In 2024, California recently expanded what qualifies for bereavement leave to include “reproductive loss event.” This is a significant change as this can include the following:
- final day of a failed adoption, failed surrogacy,
- stillbirth, or
- an unsuccessful assisted reproduction
What is the duration of the leave?
Granted under the California Family Rights Act, the bereavement leave extends up to five days, which must be taken within three months following the death of the eligible family member.
- Duration: The leave extends for a maximum of five consecutive or non-consecutive days, based on the employee’s preference.
- Utilization period: These five days should be utilized within three months following the death of an eligible family member.
- Unpaid leave: Should an employee need more time, additional leave may be taken, but it will likely be unpaid unless the employer’s policy states otherwise.
Can my employer ask for verification or evidence of the death?
Under California law, your employer has the right to request proof of the family member’s death when you apply for bereavement leave. This evidence typically includes official documents such as death certificates, obituaries, or written verification from a hospital or funeral home. Proof must be provided within 30 days.
Importantly, employers are obligated to keep this sensitive information confidential. It is meant solely to validate the eligibility for bereavement leave, not for any other purpose.
If you experience any issues related to providing proof, such as denial of leave or workplace discrimination, you can file a complaint with the California Civil Rights Department or seek legal counsel.
Is there any job security during the bereavement leave period?
This leave is indeed job-protected in California, meaning employers are required to reinstate employees to the same or similar position after their leave. This safeguard is essential to ensure employee rights during a challenging period.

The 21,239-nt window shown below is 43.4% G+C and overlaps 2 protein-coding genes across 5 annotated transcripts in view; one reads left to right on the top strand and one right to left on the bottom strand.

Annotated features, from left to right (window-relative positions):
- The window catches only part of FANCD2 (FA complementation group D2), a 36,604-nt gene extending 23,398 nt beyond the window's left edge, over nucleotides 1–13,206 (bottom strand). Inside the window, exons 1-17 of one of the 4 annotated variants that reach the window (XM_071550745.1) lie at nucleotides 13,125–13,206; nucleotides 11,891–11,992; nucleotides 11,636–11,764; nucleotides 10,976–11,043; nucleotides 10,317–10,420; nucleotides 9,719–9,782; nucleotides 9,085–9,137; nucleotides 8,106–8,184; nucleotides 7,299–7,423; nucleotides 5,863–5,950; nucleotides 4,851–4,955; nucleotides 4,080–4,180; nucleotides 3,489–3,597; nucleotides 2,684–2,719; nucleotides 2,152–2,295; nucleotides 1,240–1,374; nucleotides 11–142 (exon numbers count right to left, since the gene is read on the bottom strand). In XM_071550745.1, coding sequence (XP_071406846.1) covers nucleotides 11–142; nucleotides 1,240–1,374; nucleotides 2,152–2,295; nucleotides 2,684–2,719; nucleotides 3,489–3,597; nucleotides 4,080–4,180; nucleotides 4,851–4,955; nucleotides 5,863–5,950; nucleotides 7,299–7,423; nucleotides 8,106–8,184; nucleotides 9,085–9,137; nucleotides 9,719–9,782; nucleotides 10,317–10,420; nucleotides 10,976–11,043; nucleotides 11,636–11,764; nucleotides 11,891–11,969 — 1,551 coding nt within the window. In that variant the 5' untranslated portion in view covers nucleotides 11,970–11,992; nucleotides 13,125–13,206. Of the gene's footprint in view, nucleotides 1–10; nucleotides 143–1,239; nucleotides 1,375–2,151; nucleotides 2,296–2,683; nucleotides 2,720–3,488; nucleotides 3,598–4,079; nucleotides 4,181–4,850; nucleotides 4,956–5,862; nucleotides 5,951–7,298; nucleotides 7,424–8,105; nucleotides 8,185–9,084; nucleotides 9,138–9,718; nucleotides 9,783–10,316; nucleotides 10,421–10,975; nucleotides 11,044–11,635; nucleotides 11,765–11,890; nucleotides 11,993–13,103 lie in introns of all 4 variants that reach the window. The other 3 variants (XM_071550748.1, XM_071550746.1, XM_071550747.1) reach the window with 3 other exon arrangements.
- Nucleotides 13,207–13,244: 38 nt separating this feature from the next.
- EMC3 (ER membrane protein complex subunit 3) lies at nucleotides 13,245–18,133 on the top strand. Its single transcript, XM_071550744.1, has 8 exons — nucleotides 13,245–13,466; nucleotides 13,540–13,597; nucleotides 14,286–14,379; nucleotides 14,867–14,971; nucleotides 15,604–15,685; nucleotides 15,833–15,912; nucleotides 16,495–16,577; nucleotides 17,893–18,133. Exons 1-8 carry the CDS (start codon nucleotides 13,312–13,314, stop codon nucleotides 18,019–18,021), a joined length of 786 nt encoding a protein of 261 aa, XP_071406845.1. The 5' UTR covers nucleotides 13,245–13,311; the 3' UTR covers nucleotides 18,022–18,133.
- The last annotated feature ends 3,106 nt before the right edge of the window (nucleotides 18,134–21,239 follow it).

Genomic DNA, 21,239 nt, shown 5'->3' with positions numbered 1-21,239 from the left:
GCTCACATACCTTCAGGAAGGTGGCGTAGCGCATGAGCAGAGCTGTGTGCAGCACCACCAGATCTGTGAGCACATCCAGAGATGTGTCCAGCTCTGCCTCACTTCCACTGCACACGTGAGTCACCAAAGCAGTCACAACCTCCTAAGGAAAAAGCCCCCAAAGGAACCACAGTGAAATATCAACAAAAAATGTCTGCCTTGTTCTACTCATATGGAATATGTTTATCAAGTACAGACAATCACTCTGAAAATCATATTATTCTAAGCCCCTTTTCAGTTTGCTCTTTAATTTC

- Job Protection: Employers are legally obliged to secure the employee’s job during their bereavement leave. Upon return, the employee should resume their duties in their former or a similar role.
- Restitution: If an employer fails to uphold this protection, the employee has the right to seek legal restitution. This could include reinstatement or compensation for lost wages.
- Legal Recourse: If bereavement leave rights are violated, employees can file a complaint with the California Civil Rights Department or pursue legal action with a right-to-sue letter.
What if my bereavement leave is denied by my employer?
In the unfortunate event that an employer denies an eligible employee their rightful bereavement leave, there are several legal avenues available for redress.
The employee could file a complaint with the California Civil Rights Department, which enforces labor laws and investigates potential violations. This could lead to potential penalties for the employer.
Alternatively, if the issue cannot be resolved through negotiation or mediation, the employee may be able to pursue legal action. They can request a right-to-sue letter from the Department and take their employer to court.
In such cases, it is advisable to consult with an employment law attorney to understand the best course of action and the potential implications of any legal proceedings.
This guide provides essential information regarding bereavement leave regulations in California. It covers mandatory requirements, timing, eligibility, and payment. Additionally, it highlights the importance of locating an employer’s leave policies, proof requirements, job protection, and dispute resolution.
Understanding these regulations is crucial for employers striving for a compassionate workplace and employees needing clarity during their time of grief. Therefore, comprehensive knowledge of these regulations ensures a fair approach to bereavement leave, promoting workplace empathy and support during difficult times.